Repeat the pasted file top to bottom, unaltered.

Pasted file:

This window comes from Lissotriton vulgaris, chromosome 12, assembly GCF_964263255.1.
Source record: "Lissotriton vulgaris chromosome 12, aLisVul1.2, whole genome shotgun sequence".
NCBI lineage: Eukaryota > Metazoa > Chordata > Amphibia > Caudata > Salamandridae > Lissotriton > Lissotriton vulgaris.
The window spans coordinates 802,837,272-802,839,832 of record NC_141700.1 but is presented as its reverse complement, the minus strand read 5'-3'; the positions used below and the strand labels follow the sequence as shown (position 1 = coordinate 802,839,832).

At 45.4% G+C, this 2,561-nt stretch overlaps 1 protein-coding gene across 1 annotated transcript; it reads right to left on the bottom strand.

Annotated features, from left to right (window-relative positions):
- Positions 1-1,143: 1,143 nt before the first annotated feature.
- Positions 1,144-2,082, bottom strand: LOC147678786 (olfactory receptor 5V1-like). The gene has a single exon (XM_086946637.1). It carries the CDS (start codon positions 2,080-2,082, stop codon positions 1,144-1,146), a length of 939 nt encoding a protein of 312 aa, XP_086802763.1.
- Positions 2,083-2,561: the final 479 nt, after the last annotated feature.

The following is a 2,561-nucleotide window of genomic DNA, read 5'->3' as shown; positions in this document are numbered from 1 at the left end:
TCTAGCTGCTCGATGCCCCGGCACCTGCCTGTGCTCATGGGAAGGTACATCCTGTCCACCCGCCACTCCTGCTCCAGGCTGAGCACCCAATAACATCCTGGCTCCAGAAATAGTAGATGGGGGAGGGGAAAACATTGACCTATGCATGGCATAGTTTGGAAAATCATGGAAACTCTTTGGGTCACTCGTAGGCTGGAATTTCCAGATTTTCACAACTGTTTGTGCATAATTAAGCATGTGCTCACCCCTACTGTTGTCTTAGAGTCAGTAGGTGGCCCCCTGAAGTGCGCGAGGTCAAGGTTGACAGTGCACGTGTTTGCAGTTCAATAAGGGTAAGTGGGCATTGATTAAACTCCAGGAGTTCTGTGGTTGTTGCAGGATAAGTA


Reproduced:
This window comes from Lissotriton vulgaris, chromosome 12, assembly GCF_964263255.1.
Source record: "Lissotriton vulgaris chromosome 12, aLisVul1.2, whole genome shotgun sequence".
NCBI lineage: Eukaryota > Metazoa > Chordata > Amphibia > Caudata > Salamandridae > Lissotriton > Lissotriton vulgaris.
The window spans coordinates 802,837,272-802,839,832 of record NC_141700.1 but is presented as its reverse complement, the minus strand read 5'-3'; the positions used below and the strand labels follow the sequence as shown (position 1 = coordinate 802,839,832).

At 45.4% G+C, this 2,561-nt stretch overlaps 1 protein-coding gene across 1 annotated transcript; it reads right to left on the bottom strand.

Annotated features, from left to right (window-relative positions):
- Positions 1-1,143: 1,143 nt before the first annotated feature.
- Positions 1,144-2,082, bottom strand: LOC147678786 (olfactory receptor 5V1-like). The gene has a single exon (XM_086946637.1). It carries the CDS (start codon positions 2,080-2,082, stop codon positions 1,144-1,146), a length of 939 nt encoding a protein of 312 aa, XP_086802763.1.
- Positions 2,083-2,561: the final 479 nt, after the last annotated feature.

The following is a 2,561-nucleotide window of genomic DNA, read 5'->3' as shown; positions in this document are numbered from 1 at the left end:
TCTAGCTGCTCGATGCCCCGGCACCTGCCTGTGCTCATGGGAAGGTACATCCTGTCCACCCGCCACTCCTGCTCCAGGCTGAGCACCCAATAACATCCTGGCTCCAGAAATAGTAGATGGGGGAGGGGAAAACATTGACCTATGCATGGCATAGTTTGGAAAATCATGGAAACTCTTTGGGTCACTCGTAGGCTGGAATTTCCAGATTTTCACAACTGTTTGTGCATAATTAAGCATGTGCTCACCCCTACTGTTGTCTTAGAGTCAGTAGGTGGCCCCCTGAAGTGCGCGAGGTCAAGGTTGACAGTGCACGTGTTTGCAGTTCAATAAGGGTAAGTGGGCATTGATTAAACTCCAGGAGTTCTGTGGTTGTTGCAGGATAAGTA